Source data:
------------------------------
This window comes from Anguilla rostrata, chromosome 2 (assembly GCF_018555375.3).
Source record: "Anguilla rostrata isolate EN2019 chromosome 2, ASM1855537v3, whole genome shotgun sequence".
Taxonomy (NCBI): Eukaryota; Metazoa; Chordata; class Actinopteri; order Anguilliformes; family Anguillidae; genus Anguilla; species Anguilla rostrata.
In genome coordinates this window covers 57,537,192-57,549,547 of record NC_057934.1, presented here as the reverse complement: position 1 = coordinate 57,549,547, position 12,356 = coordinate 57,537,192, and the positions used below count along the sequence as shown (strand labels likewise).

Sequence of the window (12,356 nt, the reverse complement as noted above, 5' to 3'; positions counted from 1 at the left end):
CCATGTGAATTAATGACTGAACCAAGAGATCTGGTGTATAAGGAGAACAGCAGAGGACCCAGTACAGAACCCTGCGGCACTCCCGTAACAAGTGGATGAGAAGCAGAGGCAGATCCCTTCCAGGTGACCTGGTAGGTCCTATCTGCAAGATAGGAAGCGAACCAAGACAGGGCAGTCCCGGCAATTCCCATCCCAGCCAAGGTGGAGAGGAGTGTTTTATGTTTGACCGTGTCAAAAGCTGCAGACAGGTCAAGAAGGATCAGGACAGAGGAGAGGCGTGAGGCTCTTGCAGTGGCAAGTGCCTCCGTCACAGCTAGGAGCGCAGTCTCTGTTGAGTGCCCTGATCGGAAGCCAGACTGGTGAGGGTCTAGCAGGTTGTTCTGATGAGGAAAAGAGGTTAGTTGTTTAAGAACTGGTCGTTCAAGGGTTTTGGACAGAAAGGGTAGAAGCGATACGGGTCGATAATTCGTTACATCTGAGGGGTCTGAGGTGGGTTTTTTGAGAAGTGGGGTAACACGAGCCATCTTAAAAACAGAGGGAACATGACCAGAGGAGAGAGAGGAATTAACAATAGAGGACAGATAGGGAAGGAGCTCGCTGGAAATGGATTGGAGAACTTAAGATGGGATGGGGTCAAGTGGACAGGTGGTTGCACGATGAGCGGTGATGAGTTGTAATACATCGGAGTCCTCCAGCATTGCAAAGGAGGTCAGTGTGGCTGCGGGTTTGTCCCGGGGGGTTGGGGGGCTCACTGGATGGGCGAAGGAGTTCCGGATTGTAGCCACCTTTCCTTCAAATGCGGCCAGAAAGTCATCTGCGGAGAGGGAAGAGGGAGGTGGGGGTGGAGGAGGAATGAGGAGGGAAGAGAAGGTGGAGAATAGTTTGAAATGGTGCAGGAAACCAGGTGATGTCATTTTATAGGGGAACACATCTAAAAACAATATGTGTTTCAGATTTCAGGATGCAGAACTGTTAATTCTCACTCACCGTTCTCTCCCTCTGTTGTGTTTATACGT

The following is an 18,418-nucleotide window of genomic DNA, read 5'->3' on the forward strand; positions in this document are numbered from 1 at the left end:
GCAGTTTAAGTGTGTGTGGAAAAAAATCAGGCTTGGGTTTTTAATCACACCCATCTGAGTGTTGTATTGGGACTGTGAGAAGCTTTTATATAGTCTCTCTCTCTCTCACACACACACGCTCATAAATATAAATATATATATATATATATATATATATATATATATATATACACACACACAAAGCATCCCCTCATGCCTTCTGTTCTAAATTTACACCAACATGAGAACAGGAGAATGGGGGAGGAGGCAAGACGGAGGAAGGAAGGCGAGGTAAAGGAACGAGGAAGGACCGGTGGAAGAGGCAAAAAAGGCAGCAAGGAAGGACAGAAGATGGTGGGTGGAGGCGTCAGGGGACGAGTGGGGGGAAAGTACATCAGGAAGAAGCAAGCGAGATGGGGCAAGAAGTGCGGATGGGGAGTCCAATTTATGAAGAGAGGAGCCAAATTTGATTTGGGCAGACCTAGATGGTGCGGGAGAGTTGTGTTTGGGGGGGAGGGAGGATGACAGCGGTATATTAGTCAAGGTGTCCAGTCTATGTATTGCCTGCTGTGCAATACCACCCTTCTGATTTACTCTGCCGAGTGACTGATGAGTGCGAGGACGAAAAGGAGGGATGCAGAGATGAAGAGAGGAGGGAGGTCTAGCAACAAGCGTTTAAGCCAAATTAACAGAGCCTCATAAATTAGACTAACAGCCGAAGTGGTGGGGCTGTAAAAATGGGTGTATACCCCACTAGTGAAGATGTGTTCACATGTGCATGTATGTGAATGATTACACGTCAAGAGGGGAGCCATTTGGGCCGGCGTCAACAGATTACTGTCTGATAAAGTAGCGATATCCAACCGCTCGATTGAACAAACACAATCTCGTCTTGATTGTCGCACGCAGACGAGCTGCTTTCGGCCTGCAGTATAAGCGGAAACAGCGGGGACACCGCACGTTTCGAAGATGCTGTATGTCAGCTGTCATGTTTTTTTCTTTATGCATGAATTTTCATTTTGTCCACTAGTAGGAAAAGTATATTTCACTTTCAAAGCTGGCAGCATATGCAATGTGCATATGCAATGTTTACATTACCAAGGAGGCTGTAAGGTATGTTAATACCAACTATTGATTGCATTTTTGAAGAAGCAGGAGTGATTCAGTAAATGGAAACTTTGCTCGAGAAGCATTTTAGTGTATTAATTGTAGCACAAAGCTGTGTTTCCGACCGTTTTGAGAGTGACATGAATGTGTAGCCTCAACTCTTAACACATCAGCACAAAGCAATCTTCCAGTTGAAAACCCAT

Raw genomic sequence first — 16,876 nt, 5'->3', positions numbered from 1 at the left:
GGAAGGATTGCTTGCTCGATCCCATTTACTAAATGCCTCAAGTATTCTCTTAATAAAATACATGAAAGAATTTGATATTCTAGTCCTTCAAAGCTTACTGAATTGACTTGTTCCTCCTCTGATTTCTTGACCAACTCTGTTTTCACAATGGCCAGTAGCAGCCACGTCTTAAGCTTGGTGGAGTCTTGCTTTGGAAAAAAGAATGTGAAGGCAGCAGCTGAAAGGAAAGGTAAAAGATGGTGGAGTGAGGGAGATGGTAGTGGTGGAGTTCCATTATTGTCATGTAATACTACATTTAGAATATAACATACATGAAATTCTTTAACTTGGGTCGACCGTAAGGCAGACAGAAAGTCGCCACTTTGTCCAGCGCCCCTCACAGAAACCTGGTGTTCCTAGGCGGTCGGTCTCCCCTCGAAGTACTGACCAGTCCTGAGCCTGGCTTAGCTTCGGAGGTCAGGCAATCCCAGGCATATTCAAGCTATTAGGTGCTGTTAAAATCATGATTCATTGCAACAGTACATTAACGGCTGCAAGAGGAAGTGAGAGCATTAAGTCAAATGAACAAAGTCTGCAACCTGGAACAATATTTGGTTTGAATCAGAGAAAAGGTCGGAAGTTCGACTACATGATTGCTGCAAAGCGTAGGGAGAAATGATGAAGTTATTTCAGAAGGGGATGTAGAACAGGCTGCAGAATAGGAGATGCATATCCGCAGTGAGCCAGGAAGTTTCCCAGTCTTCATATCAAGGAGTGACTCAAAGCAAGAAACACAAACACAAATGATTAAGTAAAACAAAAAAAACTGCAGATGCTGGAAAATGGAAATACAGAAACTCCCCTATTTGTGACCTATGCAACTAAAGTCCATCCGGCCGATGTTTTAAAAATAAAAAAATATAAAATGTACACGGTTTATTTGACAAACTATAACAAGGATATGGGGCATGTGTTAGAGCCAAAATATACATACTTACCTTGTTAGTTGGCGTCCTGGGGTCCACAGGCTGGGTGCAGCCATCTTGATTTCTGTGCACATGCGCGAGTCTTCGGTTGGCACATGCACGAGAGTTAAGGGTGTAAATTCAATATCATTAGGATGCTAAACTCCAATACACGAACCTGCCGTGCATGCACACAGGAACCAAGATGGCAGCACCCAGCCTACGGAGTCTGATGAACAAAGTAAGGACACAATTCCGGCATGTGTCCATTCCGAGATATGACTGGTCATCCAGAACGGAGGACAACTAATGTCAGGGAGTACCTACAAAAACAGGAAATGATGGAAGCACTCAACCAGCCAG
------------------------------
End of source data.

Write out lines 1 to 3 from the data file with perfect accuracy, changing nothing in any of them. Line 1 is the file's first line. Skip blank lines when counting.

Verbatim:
This window comes from Anguilla rostrata, chromosome 2 (assembly GCF_018555375.3).
Source record: "Anguilla rostrata isolate EN2019 chromosome 2, ASM1855537v3, whole genome shotgun sequence".
Taxonomy (NCBI): Eukaryota; Metazoa; Chordata; class Actinopteri; order Anguilliformes; family Anguillidae; genus Anguilla; species Anguilla rostrata.